- If the title starts with a number, alphabetize it by how the number is spelled ("2000" goes with the titles starting with "t")
- Each entry has four key elements: 1) author’s name, 2) title or source of the work, 3) publication information, and 4) medium of publication.
- Do not use bullets in your Works Cited list.
- Put a period at the end of each element, like author’s name, title, etc.
- Authors' names are inverted; if a work has more than one author, invert only the first author's name, follow it with a comma, then continue listing the rest of the authors.
- Capitalize each word in the titles of articles, books, etc. This rule does not apply to articles, short prepositions, or conjunctions unless one is the first word of the title or subtitle.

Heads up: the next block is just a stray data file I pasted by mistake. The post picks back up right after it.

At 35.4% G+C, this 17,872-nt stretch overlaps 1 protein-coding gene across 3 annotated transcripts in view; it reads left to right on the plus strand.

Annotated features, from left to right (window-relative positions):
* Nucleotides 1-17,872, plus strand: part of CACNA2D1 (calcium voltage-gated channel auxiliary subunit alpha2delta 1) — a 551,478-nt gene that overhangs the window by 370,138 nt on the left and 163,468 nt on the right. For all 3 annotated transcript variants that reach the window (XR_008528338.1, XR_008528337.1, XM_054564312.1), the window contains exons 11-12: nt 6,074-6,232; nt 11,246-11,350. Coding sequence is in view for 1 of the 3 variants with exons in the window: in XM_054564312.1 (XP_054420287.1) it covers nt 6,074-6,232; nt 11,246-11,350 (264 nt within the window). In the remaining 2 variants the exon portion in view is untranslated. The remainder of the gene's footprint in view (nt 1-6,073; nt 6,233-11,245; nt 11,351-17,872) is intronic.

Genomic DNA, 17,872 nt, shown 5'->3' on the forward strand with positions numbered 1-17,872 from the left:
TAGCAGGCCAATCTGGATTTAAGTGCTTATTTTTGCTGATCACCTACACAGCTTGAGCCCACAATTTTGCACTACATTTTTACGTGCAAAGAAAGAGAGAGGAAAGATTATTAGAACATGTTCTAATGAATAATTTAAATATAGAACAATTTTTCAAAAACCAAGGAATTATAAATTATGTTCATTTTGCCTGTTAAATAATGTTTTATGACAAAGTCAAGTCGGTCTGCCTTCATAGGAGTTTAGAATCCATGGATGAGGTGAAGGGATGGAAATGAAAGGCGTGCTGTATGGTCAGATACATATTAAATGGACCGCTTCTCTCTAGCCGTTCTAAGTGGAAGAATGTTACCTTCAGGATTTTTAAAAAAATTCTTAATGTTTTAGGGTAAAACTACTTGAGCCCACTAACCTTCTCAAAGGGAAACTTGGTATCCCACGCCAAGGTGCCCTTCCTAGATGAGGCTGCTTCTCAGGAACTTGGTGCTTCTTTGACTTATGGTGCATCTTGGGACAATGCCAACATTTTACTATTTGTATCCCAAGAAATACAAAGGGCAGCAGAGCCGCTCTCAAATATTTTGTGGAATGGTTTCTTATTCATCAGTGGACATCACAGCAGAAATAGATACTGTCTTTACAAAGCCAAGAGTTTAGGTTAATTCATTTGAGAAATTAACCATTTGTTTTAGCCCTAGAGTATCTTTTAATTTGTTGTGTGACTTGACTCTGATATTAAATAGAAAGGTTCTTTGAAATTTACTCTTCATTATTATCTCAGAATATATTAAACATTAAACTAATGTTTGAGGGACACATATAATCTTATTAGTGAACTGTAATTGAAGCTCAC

- Put titles of books, journals, magazines, newspapers, and films in italics.
- Use quotation marks around the titles of articles in journals, magazines, and newspapers. Also use quotation marks for the titles of short stories, book chapters, poems, and songs.
- Always end your citation with a period.
A parenthetical citation documents the source you used within the text of your writing. You cite information that is quoted and ideas that are paraphrased from your source by a single phrase in parenthesis that will lead your audience to the correct source listed in your Works Cited page.
If you are quoting or paraphrasing a print work with a known author (book, magazine, newspaper, etc.), you need to provide both the author's name and page number of the source in parenthesis. If you mention the author's name in your writing, then just put the page number in the parenthesis.